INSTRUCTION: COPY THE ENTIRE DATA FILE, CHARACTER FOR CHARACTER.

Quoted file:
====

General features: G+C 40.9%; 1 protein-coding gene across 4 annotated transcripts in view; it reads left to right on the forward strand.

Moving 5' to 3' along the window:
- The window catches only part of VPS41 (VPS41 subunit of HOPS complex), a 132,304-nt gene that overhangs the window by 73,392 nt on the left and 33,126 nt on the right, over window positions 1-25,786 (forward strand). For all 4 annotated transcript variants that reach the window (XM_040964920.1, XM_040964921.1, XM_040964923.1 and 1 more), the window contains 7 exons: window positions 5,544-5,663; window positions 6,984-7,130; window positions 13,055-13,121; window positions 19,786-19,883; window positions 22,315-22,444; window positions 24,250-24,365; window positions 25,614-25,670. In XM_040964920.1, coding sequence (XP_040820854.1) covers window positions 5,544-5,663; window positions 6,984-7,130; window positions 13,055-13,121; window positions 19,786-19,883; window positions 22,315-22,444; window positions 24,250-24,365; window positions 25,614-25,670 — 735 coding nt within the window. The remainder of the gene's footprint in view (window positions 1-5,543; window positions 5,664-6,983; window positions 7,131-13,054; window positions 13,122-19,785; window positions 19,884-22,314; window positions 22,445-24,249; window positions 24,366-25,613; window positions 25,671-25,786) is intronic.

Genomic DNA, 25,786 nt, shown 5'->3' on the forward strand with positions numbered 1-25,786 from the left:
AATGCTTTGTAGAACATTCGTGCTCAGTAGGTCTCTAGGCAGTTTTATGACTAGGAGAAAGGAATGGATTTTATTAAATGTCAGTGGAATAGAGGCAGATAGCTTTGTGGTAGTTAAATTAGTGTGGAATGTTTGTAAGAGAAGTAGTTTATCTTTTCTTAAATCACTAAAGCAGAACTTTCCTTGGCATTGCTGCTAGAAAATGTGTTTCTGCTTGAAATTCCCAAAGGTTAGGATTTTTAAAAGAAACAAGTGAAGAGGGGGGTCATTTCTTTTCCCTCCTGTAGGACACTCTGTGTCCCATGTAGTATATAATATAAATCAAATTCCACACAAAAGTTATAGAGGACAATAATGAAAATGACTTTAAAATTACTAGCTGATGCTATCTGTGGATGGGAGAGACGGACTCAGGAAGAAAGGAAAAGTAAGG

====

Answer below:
General features: G+C 40.9%; 1 protein-coding gene across 4 annotated transcripts in view; it reads left to right on the forward strand.

Moving 5' to 3' along the window:
- The window catches only part of VPS41 (VPS41 subunit of HOPS complex), a 132,304-nt gene that overhangs the window by 73,392 nt on the left and 33,126 nt on the right, over window positions 1-25,786 (forward strand). For all 4 annotated transcript variants that reach the window (XM_040964920.1, XM_040964921.1, XM_040964923.1 and 1 more), the window contains 7 exons: window positions 5,544-5,663; window positions 6,984-7,130; window positions 13,055-13,121; window positions 19,786-19,883; window positions 22,315-22,444; window positions 24,250-24,365; window positions 25,614-25,670. In XM_040964920.1, coding sequence (XP_040820854.1) covers window positions 5,544-5,663; window positions 6,984-7,130; window positions 13,055-13,121; window positions 19,786-19,883; window positions 22,315-22,444; window positions 24,250-24,365; window positions 25,614-25,670 — 735 coding nt within the window. The remainder of the gene's footprint in view (window positions 1-5,543; window positions 5,664-6,983; window positions 7,131-13,054; window positions 13,122-19,785; window positions 19,884-22,314; window positions 22,445-24,249; window positions 24,366-25,613; window positions 25,671-25,786) is intronic.

Genomic DNA, 25,786 nt, shown 5'->3' on the forward strand with positions numbered 1-25,786 from the left:
AATGCTTTGTAGAACATTCGTGCTCAGTAGGTCTCTAGGCAGTTTTATGACTAGGAGAAAGGAATGGATTTTATTAAATGTCAGTGGAATAGAGGCAGATAGCTTTGTGGTAGTTAAATTAGTGTGGAATGTTTGTAAGAGAAGTAGTTTATCTTTTCTTAAATCACTAAAGCAGAACTTTCCTTGGCATTGCTGCTAGAAAATGTGTTTCTGCTTGAAATTCCCAAAGGTTAGGATTTTTAAAAGAAACAAGTGAAGAGGGGGGTCATTTCTTTTCCCTCCTGTAGGACACTCTGTGTCCCATGTAGTATATAATATAAATCAAATTCCACACAAAAGTTATAGAGGACAATAATGAAAATGACTTTAAAATTACTAGCTGATGCTATCTGTGGATGGGAGAGACGGACTCAGGAAGAAAGGAAAAGTAAGG